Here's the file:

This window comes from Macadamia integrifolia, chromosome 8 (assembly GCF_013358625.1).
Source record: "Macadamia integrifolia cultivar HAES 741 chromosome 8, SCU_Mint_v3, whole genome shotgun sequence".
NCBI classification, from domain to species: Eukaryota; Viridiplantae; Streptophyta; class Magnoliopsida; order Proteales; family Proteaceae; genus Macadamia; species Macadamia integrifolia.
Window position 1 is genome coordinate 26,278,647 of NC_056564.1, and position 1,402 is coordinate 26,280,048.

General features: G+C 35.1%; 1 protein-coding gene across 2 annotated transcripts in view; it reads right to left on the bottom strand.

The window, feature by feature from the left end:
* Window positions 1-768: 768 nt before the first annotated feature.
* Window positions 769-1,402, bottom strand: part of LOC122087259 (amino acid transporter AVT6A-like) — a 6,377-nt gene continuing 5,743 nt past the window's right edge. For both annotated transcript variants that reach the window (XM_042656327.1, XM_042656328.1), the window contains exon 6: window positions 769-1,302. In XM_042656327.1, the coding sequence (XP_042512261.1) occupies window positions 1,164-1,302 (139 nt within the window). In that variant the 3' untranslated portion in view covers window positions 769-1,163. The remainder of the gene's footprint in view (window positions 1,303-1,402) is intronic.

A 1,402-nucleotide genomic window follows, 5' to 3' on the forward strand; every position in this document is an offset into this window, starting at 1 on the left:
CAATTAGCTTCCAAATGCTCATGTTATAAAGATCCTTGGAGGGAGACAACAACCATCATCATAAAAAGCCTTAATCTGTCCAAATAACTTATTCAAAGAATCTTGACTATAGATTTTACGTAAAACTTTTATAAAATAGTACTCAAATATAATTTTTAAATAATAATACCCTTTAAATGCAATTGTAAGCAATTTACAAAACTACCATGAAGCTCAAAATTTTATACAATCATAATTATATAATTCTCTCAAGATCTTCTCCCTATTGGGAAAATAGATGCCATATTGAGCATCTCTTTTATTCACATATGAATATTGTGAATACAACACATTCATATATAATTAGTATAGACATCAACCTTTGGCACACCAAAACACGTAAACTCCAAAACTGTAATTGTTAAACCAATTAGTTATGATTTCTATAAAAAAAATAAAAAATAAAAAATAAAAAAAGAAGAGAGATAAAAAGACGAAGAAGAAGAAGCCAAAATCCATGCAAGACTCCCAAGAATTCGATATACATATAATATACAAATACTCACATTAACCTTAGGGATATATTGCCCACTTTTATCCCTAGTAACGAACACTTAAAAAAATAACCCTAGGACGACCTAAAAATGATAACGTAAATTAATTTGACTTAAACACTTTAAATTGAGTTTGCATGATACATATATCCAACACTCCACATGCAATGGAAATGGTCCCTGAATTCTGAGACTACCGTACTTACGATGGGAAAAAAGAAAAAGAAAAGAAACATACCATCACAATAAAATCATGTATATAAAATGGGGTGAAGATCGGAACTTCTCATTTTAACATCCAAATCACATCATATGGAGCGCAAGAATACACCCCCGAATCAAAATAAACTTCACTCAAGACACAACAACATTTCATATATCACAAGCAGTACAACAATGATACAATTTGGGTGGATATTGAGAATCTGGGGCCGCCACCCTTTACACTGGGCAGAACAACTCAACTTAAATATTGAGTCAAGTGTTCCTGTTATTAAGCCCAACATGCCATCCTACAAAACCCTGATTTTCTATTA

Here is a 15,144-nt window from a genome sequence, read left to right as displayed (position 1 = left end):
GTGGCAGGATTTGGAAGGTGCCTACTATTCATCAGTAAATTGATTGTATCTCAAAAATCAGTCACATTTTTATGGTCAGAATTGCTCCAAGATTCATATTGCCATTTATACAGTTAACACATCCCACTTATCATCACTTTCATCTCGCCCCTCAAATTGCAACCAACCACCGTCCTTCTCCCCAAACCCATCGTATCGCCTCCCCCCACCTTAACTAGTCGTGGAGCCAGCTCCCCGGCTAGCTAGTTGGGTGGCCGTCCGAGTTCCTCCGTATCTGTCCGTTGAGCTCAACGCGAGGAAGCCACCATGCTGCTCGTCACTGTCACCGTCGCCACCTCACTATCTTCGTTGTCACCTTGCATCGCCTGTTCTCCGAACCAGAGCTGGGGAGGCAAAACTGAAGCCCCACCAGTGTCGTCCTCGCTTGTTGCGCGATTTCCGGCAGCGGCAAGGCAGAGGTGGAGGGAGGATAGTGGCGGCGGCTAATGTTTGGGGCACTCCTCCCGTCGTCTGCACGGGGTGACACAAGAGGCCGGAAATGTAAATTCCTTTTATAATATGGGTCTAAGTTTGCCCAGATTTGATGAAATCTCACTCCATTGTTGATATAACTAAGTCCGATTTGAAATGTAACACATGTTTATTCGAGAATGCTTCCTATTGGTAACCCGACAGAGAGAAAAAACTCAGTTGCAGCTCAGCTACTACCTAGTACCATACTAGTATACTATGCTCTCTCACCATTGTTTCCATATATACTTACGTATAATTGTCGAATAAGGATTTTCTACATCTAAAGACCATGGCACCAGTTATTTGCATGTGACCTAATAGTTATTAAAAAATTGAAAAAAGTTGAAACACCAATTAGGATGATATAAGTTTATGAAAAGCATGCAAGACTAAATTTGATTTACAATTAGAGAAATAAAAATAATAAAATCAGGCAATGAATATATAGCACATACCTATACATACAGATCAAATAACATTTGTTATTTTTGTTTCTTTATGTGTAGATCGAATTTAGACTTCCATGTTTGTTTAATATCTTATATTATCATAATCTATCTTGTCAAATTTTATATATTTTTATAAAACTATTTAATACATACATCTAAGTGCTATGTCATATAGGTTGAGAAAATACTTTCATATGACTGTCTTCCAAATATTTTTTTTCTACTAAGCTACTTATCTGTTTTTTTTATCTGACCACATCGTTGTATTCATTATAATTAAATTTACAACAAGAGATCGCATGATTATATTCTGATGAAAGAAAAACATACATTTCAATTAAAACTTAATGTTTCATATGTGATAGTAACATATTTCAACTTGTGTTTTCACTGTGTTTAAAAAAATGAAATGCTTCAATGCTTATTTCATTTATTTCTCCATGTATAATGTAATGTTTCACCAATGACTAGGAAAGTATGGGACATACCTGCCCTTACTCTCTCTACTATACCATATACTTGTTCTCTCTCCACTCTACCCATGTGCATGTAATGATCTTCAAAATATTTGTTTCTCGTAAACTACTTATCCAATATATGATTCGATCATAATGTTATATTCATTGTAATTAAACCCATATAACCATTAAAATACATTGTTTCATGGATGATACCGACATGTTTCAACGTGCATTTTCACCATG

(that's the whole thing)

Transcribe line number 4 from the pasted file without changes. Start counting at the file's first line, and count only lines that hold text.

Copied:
Window position 1 is genome coordinate 26,278,647 of NC_056564.1, and position 1,402 is coordinate 26,280,048.